To create an App::Info event handler, all one need do is subclass App::Info::Handler and then implement the new() constructor and the handler() method. The new() constructor can do anything you like, and take any arguments you like. However, I do recommend that the first thing you do in your implementation is to call the super constructor:

  sub new {
      my $pkg = shift;
      my $self = $pkg->SUPER::new(@_);
      # ... other stuff.
      return $self;
  }

Although the default new() constructor currently doesn't do much, that may change in the future, so this call will keep you covered. What it does do is take the parameterized arguments and assign them to the App::Info::Handler object. Thus if you've specified a "mode" argument, where clients can construct objects of you class like this:

  my $handler = FooHandler->new( mode => 'foo' );

You can access the mode parameter directly from the object, like so:

  sub new {
      my $pkg = shift;
      my $self = $pkg->SUPER::new(@_);
      if ($self->{mode} eq 'foo') {
          # ...
      }
      return $self;
  }

Just be sure not to use a parameter key name required by App::Info::Handler itself. At the moment, the only parameter accepted by App::Info::Handler is "key", so in general you'll be pretty safe.

Next, I recommend that you take advantage of the register_handler() method to create some shortcuts for creating handlers of your class. For example, say we're creating a handler subclass FooHandler. It has two modes, a default "foo" mode and an advanced "bar" mode. To allow both to be constructed by stringified shortcuts, the FooHandler class implementation might start like this:

  package FooHandler;

  use strict;
  use App::Info::Handler;
  use vars qw(@ISA);
  @ISA = qw(App::Info::Handler);

  foreach my $c (qw(foo bar)) {
      App::Info::Handler->register_handler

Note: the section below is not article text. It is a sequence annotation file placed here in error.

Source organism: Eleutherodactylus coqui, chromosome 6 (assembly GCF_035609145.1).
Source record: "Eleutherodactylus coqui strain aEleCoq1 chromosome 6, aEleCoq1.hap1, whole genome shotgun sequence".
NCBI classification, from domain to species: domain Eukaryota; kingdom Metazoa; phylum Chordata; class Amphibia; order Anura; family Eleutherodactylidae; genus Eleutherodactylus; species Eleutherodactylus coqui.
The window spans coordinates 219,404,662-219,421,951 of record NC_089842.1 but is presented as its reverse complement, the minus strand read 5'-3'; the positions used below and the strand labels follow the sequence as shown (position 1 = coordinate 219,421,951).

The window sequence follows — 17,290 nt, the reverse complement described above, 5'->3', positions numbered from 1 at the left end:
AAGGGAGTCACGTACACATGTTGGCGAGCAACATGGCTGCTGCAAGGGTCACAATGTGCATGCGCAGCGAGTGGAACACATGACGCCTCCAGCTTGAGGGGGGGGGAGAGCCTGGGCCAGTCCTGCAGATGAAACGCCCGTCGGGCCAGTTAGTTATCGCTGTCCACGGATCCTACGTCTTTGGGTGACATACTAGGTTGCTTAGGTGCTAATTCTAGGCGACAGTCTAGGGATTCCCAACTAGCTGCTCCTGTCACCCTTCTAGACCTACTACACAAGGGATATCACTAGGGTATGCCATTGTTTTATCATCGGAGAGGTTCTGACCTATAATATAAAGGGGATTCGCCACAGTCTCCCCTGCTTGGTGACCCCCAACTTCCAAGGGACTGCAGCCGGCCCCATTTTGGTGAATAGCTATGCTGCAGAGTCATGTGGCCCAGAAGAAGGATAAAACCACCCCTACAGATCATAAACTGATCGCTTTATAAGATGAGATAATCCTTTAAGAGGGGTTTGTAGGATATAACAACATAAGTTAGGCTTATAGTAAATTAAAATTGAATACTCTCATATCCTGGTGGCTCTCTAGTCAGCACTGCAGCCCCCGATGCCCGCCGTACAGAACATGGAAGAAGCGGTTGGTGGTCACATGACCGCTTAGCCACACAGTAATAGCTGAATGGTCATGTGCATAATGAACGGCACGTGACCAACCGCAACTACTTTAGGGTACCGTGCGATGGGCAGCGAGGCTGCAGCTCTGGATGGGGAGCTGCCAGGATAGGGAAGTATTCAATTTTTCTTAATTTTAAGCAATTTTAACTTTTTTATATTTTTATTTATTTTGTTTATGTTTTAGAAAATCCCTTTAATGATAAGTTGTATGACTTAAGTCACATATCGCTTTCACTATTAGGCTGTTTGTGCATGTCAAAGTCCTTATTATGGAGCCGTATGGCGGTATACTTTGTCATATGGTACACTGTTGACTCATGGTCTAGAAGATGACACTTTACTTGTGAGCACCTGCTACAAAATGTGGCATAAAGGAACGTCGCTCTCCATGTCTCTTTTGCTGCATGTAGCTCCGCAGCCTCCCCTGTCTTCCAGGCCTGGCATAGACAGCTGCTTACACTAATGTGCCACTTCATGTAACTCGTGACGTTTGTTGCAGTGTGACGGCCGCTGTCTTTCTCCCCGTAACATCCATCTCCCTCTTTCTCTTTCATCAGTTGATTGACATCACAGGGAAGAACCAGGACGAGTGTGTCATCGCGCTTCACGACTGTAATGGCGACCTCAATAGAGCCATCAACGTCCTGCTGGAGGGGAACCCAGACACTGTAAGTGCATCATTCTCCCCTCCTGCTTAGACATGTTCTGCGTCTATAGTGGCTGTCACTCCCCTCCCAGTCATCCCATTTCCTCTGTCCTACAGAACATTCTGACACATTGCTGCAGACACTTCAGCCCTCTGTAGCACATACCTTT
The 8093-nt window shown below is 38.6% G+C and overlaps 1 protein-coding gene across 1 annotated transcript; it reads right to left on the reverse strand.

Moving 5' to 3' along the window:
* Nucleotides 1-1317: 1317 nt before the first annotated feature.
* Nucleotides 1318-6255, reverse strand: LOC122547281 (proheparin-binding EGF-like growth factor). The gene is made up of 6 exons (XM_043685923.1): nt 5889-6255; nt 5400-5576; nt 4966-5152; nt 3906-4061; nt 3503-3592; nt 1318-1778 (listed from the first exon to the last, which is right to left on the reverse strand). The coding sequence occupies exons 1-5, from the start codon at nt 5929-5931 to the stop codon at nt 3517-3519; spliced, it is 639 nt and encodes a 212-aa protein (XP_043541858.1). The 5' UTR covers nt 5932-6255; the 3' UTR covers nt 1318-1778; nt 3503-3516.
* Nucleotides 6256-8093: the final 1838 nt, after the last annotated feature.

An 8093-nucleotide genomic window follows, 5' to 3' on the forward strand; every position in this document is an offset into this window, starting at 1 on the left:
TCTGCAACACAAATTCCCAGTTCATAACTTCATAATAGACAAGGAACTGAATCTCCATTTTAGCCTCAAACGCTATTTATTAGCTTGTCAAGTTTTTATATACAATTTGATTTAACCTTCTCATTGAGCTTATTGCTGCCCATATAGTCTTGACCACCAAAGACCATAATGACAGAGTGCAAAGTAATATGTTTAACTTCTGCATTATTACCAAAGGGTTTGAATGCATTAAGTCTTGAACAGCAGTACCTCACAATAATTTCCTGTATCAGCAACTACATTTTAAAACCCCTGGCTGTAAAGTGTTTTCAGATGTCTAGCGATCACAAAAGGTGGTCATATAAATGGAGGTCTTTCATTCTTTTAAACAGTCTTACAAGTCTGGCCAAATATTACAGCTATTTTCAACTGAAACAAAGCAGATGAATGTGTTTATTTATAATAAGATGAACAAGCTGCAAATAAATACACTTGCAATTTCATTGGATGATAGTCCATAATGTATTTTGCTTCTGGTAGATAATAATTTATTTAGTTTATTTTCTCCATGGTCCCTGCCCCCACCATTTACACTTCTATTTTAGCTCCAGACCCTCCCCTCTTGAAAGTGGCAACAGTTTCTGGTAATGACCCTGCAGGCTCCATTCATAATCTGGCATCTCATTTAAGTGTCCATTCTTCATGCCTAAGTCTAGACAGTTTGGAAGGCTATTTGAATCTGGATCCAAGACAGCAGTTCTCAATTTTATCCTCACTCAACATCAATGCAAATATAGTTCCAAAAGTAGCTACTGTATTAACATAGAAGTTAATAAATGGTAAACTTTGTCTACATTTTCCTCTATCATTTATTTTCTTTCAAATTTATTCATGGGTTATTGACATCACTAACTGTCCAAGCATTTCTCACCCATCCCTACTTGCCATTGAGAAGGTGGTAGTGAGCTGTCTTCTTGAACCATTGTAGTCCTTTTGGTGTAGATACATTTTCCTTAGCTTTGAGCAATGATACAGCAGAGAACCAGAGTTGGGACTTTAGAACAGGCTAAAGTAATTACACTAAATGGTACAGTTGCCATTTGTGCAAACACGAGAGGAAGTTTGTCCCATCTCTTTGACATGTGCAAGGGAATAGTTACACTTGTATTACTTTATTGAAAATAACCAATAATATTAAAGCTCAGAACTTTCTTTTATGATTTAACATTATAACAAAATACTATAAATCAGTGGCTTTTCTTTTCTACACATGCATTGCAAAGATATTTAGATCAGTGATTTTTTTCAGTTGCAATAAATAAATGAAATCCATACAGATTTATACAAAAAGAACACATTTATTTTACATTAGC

( $c => sub { __PACKAGE__->new( mode => $c) } );
  }

The strings "foo" and "bar" can then be used by clients as shortcuts to have App::Info objects automatically create and use handlers for certain events. For example, if a client wanted to use a "bar" event handler for its info events, it might do this:

  use App::Info::Category::FooApp;
  use FooHandler;

  my $app = App::Info::Category::FooApp->new(on_info => ['bar']);

Take a look at App::Info::Handler::Print and App::Info::Handler::Carp to see concrete examples of register_handler() usage.

The final step in creating a new App::Info event handler is to implement the handler() method itself. This method takes a single argument, an App::Info::Request object, and is expected to return true if it handled the request, and false if it did not. The App::Info::Request object contains all the meta data relevant to a request, including the type of event that triggered it; see App::Info::Request for its documentation.

Use the App::Info::Request object however you like to handle the request however you like. You are, however, expected to abide by a a few guidelines:

Probably the easiest way to get started creating new App::Info event handlers is to check out the simple handlers provided with the distribution and follow their logical examples. Consult the App::Info documentation of the event methods for details on how App::Info constructs the App::Info::Request object for each event type.

SUPPORT ^

This module is stored in an open GitHub repository. Feel free to fork and contribute!

Please file bug reports via GitHub Issues or by sending mail to bug-App-Info@rt.cpan.org.

AUTHOR ^

David E. Wheeler <david@justatheory.com>

SEE ALSO ^

App::Info thoroughly documents the client interface for setting event handlers, as well as the event triggering interface for App::Info concrete subclasses.

App::Info::Request documents the interface for the request objects passed to App::Info::Handler handler() methods.

The following App::Info::Handler subclasses offer examples for event handler authors, and, of course, provide actual event handling functionality for App::Info clients.

App::Info::Handler::Carp
App::Info::Handler::Print
App::Info::Handler::Prompt

COPYRIGHT AND LICENSE ^

Copyright (c) 2002-2011, David E. Wheeler. Some Rights Reserved.

This module is free software; you can redistribute it and/or modify it under the same terms as Perl itself.